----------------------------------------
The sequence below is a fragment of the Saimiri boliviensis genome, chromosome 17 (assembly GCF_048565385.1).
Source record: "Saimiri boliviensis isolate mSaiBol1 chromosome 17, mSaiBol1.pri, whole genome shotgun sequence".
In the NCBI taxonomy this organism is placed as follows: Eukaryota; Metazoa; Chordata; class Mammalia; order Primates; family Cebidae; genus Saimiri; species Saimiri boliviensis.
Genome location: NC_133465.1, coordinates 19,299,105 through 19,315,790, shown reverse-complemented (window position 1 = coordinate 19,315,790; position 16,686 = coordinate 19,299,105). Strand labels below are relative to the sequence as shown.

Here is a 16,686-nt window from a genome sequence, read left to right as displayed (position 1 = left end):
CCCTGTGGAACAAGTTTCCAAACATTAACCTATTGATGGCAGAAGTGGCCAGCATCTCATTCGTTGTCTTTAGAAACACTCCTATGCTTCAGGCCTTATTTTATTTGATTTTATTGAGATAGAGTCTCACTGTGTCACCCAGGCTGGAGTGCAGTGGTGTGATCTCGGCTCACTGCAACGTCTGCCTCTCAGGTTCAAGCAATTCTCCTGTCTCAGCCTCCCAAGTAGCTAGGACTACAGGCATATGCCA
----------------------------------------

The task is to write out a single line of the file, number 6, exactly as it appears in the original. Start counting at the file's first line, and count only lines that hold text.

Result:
CCCTGTGGAACAAGTTTCCAAACATTAACCTATTGATGGCAGAAGTGGCCAGCATCTCATTCGTTGTCTTTAGAAACACTCCTATGCTTCAGGCCTTATTTTATTTGATTTTATTGAGATAGAGTCTCACTGTGTCACCCAGGCTGGAGTGCAGTGGTGTGATCTCGGCTCACTGCAACGTCTGCCTCTCAGGTTCAAGCAATTCTCCTGTCTCAGCCTCCCAAGTAGCTAGGACTACAGGCATATGCCA